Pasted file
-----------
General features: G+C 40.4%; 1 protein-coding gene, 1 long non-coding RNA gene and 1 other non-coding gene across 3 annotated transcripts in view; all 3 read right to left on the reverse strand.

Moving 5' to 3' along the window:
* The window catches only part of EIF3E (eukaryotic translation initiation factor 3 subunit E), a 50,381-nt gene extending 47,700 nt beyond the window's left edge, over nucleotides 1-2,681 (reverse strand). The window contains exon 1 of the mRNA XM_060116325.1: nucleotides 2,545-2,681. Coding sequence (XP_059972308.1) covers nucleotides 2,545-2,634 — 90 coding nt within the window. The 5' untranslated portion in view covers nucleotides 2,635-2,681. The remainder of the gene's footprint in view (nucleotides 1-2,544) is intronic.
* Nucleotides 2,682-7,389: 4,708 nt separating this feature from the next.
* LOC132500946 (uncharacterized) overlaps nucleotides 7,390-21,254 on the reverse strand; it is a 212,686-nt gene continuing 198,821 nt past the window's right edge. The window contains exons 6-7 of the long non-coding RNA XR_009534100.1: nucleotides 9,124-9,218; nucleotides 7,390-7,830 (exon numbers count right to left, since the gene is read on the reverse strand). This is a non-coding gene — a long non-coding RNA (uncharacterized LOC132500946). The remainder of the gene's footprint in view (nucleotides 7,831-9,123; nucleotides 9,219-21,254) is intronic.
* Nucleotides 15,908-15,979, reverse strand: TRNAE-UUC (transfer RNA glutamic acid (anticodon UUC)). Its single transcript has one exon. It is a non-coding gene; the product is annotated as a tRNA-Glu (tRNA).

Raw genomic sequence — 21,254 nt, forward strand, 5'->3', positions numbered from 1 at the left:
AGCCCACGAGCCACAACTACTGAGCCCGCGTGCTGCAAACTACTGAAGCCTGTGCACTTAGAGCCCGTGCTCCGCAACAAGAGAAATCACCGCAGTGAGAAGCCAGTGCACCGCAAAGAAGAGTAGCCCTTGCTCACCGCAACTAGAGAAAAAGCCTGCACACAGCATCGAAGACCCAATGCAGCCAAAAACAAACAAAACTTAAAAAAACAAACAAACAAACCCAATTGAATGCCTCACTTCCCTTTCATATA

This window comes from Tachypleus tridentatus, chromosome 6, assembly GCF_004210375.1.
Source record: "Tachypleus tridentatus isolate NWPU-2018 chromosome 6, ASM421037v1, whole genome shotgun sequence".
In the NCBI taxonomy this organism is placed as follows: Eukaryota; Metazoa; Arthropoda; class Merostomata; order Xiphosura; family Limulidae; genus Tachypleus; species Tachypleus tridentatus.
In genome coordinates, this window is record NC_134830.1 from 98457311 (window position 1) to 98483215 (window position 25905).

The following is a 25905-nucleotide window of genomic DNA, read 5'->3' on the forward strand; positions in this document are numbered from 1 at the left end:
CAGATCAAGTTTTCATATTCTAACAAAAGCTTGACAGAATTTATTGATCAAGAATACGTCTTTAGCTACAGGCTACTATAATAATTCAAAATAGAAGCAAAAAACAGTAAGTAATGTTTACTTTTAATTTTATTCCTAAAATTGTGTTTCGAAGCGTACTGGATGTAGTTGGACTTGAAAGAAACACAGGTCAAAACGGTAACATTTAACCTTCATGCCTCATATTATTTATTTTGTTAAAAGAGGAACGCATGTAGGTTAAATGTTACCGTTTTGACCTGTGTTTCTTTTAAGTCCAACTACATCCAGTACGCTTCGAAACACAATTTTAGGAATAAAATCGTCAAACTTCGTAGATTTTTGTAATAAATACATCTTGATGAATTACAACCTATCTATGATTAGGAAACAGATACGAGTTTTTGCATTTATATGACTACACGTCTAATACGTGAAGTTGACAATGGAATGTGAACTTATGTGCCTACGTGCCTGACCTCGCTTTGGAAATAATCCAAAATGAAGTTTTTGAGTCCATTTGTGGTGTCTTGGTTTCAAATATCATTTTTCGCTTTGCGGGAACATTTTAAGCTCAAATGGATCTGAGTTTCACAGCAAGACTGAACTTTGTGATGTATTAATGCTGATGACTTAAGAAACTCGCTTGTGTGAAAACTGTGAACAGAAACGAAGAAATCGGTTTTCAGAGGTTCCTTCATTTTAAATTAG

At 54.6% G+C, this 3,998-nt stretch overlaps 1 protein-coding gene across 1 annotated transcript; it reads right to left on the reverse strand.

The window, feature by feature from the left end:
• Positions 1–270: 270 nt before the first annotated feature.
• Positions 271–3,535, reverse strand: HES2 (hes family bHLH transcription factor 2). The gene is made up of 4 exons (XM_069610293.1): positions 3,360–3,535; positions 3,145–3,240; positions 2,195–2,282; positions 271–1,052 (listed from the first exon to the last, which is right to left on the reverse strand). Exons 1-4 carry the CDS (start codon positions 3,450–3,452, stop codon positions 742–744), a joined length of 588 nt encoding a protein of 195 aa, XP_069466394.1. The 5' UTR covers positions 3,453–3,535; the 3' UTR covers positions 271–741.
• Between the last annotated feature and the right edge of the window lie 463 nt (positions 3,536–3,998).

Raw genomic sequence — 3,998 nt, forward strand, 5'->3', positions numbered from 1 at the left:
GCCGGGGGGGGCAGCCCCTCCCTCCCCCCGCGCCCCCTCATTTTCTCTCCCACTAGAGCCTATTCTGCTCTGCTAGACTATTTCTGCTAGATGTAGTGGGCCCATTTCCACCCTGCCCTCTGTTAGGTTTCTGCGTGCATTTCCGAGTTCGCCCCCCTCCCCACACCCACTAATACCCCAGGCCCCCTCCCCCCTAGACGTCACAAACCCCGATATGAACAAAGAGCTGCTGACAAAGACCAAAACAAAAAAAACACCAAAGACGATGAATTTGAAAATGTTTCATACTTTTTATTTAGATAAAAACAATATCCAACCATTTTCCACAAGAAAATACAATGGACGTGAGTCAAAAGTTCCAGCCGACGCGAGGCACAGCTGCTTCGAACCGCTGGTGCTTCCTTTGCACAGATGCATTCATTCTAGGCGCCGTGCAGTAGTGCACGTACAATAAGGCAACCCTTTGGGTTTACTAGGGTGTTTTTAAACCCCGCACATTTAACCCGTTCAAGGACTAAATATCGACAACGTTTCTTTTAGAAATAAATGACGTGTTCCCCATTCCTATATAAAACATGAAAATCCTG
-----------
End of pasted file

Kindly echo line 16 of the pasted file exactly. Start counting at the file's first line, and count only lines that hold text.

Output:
The window, feature by feature from the left end: